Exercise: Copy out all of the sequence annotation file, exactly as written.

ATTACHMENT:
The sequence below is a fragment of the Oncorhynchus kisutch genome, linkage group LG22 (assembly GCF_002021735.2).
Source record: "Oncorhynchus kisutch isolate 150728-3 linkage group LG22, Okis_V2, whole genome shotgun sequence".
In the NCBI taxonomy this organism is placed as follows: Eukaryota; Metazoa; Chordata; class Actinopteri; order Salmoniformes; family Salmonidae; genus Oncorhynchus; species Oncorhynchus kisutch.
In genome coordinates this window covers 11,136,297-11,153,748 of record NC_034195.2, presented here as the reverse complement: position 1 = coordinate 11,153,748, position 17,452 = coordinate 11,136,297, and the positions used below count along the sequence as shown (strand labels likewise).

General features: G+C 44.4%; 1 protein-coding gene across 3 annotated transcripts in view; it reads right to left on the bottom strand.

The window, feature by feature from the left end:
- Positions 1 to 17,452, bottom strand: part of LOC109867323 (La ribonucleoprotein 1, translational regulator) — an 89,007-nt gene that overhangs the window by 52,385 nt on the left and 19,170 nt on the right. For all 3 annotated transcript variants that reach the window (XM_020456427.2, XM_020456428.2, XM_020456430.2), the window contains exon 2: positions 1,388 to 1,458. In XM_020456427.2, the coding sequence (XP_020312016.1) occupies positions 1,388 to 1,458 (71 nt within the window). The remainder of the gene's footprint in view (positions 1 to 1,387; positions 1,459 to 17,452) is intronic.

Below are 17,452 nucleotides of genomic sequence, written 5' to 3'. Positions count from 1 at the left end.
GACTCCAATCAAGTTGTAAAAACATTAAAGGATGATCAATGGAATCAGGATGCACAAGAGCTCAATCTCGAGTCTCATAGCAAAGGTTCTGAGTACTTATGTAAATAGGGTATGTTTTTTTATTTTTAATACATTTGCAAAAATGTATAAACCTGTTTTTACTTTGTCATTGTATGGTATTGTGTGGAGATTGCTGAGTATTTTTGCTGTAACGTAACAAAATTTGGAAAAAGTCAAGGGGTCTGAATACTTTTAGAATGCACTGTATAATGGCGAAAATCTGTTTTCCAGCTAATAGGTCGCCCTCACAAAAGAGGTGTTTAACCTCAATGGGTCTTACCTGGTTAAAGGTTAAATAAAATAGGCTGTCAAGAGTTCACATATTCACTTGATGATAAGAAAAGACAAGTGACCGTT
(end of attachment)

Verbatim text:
The sequence below is a fragment of the Oncorhynchus kisutch genome, linkage group LG22 (assembly GCF_002021735.2).
Source record: "Oncorhynchus kisutch isolate 150728-3 linkage group LG22, Okis_V2, whole genome shotgun sequence".
In the NCBI taxonomy this organism is placed as follows: Eukaryota; Metazoa; Chordata; class Actinopteri; order Salmoniformes; family Salmonidae; genus Oncorhynchus; species Oncorhynchus kisutch.
In genome coordinates this window covers 11,136,297-11,153,748 of record NC_034195.2, presented here as the reverse complement: position 1 = coordinate 11,153,748, position 17,452 = coordinate 11,136,297, and the positions used below count along the sequence as shown (strand labels likewise).

General features: G+C 44.4%; 1 protein-coding gene across 3 annotated transcripts in view; it reads right to left on the bottom strand.

The window, feature by feature from the left end:
- Positions 1 to 17,452, bottom strand: part of LOC109867323 (La ribonucleoprotein 1, translational regulator) — an 89,007-nt gene that overhangs the window by 52,385 nt on the left and 19,170 nt on the right. For all 3 annotated transcript variants that reach the window (XM_020456427.2, XM_020456428.2, XM_020456430.2), the window contains exon 2: positions 1,388 to 1,458. In XM_020456427.2, the coding sequence (XP_020312016.1) occupies positions 1,388 to 1,458 (71 nt within the window). The remainder of the gene's footprint in view (positions 1 to 1,387; positions 1,459 to 17,452) is intronic.

Below are 17,452 nucleotides of genomic sequence, written 5' to 3'. Positions count from 1 at the left end.
GACTCCAATCAAGTTGTAAAAACATTAAAGGATGATCAATGGAATCAGGATGCACAAGAGCTCAATCTCGAGTCTCATAGCAAAGGTTCTGAGTACTTATGTAAATAGGGTATGTTTTTTTATTTTTAATACATTTGCAAAAATGTATAAACCTGTTTTTACTTTGTCATTGTATGGTATTGTGTGGAGATTGCTGAGTATTTTTGCTGTAACGTAACAAAATTTGGAAAAAGTCAAGGGGTCTGAATACTTTTAGAATGCACTGTATAATGGCGAAAATCTGTTTTCCAGCTAATAGGTCGCCCTCACAAAAGAGGTGTTTAACCTCAATGGGTCTTACCTGGTTAAAGGTTAAATAAAATAGGCTGTCAAGAGTTCACATATTCACTTGATGATAAGAAAAGACAAGTGACCGTT